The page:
But Brennan told the committee he believed that Russia anticipated that Clinton would be the likely winner of the presidential race, and that Russia tried to "damage and bloody" her before Election Day. Had she won, Brennan said, Russia would have continued to attempt to "denigrate her and hurt her" during her presidency. If Russia had collected more information about Clinton that they did not use against her during the campaign, Brennan said they were likely "husbanding it for another day."
On another question, Brennan criticized President Trump's reported sharing of classified intelligence with Russia officials. Brennan said if reports were accurate, Trump violated "protocols" by sharing the information with Russia's foreign minister and ambassador to the U.S.
Brennan also said he was "very concerned" by the release of what he said appears to be classified information from the Trump administration. He said there appear to be "very, very damaging leaks, and I find them appalling and they need to be tracked down."
Reacting to Brennan's testimony, a White House spokesman said "This morning's hearings back up what we've been saying all along: that despite a year of investigation, there is still no evidence of any Russia-Trump campaign collusion, that the President never jeopardized intelligence sources or sharing, and that even Obama's CIA Director believes the leaks of classified information are 'appalling' and the culprits must be 'tracked down.'"
Under questioning from Rep. Ileana Ros-Lehtinen, R-Fla., Brennan said the Russians have been trying to disrupt Western elections since the 1960s, and that they've quickly adapted to the times. Brennan pointed to the ease with which Russia was able to hack Democratic operatives' emails, which were then published on WikiLeaks.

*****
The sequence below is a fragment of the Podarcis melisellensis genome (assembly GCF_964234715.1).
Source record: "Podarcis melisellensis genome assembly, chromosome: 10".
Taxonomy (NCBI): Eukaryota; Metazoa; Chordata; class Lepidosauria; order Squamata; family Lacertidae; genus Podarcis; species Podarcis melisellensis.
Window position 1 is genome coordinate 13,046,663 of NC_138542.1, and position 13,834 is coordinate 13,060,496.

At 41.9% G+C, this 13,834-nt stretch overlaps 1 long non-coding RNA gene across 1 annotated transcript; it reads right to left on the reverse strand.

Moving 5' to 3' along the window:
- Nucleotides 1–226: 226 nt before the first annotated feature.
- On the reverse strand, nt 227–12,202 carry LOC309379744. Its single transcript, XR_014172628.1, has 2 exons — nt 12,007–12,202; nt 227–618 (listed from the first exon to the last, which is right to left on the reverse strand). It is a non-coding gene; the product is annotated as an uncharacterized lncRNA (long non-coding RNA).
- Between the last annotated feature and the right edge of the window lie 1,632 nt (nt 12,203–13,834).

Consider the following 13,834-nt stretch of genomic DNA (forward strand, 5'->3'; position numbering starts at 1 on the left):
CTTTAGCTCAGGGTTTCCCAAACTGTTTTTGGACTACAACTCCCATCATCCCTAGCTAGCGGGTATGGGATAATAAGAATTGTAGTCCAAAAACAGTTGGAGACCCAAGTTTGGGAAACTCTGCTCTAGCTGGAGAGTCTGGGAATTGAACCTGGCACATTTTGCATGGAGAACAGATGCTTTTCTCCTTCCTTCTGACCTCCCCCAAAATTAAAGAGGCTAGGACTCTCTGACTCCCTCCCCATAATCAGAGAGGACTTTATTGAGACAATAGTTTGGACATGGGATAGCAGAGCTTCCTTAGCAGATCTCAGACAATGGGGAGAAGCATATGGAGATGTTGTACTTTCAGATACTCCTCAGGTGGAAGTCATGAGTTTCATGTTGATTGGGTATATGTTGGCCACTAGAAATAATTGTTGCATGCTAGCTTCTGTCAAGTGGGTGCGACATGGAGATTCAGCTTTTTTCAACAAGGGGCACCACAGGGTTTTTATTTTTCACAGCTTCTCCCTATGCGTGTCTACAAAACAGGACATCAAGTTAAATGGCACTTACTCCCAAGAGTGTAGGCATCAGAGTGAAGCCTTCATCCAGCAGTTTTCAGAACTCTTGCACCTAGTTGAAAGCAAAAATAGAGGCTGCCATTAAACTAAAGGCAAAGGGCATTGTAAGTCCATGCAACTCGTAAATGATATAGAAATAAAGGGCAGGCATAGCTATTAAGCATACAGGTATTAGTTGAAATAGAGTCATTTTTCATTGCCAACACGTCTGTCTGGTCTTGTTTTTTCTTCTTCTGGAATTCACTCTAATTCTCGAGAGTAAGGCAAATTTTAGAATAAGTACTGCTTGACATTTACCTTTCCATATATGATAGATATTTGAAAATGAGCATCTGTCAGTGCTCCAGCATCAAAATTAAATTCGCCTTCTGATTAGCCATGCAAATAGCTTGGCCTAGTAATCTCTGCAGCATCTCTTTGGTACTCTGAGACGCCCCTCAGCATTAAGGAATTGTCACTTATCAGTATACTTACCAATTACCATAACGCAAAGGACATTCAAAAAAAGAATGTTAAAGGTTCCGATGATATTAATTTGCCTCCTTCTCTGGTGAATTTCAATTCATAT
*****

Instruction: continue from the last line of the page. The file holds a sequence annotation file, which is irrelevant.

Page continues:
"The cyber-environment now really provides so much more opportunity for troublemaking and the Russians take advantage of it," he said. Brennan said the use of spear phishing, and "whatever else so that they can then gain access to people's emails, computer systems networks," is something that the Russians are adept at.
He said Russia used WikiLeaks as a "cut-out," or go-between, and that protests by WikiLeaks that it is not working with Russia and Russia's claims it is not working with WikiLeaks are "disingenuous."
Brennan led the CIA during the Obama administration from 2013-2017. Prior to that, Brennan was a top counterterrorism and homeland security adviser to President Barack Obama.
Tuesday's public hearing represented an effort by the House Intelligence Committee to get its Russia investigation back on track after political squabbling and concerns about information-sharing between its chairman, Rep. Devin Nunes, R-Calif., and White House aides sidelined the committee's work. After pressure from Democrats, Nunes has turned over leading the committee's Russia investigation to Rep. Mike Conaway, R-Texas, who is also a CPA.
Following Brennan's public testimony Tuesday morning, he will testify in a closed-door session. His testimony comes a day after former Trump national security adviser Michael Flynn refused to hand over documents to the Senate Intelligence Committee, which is also investigating Russian interference in the election, in response to a congressional subpoena from that committee. Flynn cited his Fifth Amendment right against self-incrimination.